One of the ways I do that is to express to my families the desire to blend in. I always say right from the get go, I'm like the adorably awkward, yet fun, Aunt the kids haven't seen in a while. I tell them that there are zero expectations from me and that this is meant to be a zero stress experience. And lastly, I don't ever ask them to look at the camera, be fully aware of it, and smile. Because let's face it, a lot of us don't love to be in front of the camera.
*But it's so, so, so important! Click here to read some of the reasons why I want you in front of the camera and being an active participant in memory making*
I believe that when you ask someone to look at the camera and smile, you are subconsciously telling them that this is the way they need to appear. They need to always appear happy and smiling. The truth is, sometimes life isn't happy and smiling. But that doesn't make it less beautiful or worthy of remembering.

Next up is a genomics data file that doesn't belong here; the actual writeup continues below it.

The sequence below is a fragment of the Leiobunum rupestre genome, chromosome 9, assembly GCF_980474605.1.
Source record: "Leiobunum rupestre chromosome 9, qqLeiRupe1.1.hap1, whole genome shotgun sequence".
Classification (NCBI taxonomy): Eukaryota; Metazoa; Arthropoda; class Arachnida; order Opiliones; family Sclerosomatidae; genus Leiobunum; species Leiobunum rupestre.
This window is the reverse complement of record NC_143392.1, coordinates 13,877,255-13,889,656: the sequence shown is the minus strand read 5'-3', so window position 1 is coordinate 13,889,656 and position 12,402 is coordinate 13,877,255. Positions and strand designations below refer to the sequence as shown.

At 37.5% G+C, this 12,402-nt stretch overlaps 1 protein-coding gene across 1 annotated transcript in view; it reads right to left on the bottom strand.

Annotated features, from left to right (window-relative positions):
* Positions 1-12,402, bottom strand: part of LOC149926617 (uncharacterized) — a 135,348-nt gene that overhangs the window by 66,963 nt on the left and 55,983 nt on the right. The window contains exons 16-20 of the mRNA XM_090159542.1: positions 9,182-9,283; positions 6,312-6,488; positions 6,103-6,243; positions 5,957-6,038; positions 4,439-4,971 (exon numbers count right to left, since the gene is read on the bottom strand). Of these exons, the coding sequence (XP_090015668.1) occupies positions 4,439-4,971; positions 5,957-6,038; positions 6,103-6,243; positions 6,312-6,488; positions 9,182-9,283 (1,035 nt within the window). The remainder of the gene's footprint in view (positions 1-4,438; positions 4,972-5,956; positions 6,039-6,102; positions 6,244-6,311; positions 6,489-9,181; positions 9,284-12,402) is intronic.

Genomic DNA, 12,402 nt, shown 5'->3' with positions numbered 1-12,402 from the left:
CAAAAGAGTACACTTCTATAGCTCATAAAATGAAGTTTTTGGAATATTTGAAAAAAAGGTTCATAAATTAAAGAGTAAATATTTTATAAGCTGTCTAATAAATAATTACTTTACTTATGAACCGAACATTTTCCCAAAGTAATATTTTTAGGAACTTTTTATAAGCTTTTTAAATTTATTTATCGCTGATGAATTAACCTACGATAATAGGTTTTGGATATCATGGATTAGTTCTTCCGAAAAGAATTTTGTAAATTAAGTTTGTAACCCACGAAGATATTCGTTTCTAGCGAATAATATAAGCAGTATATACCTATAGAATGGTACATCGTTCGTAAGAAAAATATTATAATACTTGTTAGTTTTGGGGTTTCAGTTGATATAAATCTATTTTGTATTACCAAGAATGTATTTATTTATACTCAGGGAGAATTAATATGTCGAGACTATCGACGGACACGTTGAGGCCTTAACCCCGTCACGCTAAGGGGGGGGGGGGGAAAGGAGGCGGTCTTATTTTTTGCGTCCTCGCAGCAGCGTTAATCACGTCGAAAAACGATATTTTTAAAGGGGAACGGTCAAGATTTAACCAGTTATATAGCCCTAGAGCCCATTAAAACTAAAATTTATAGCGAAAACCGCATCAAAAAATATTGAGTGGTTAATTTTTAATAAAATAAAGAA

Sometimes there are quiet moments.
Sometimes there are chaotic moments.
And every single human emotion in between. Humans are complex and we have such incredible minds. We have such a wide range of emotions and they make up who we are. I value that.
As a mother myself, I can often romanticize memories and look back at them with a rose colored lens (and that's okay!). Having pictures that document our days helps me to remember the hard times, the quiet times, and just exactly how fleeting these moments were. And it puts it into perspective that all of these moments make up our lives, not just the good and happy ones.
Our emotions are valid. Our feelings are valid.
I won't ever ask you to smile if you don't want to. I'll take the picture with a quiet reverence and feel grateful that you trusted me enough to let me in your space. It's really an honor to share your days with you.
If you want to book a storytelling session with me for your family (or if you're expecting a new little one!), please click here to reach out to me or use the Contact tab above. I have a super helpful little guide to send to you that will have all the important information you need to book your session with me. Got questions? I'm here to help. Reach out to me here or on Facebook or Instagram.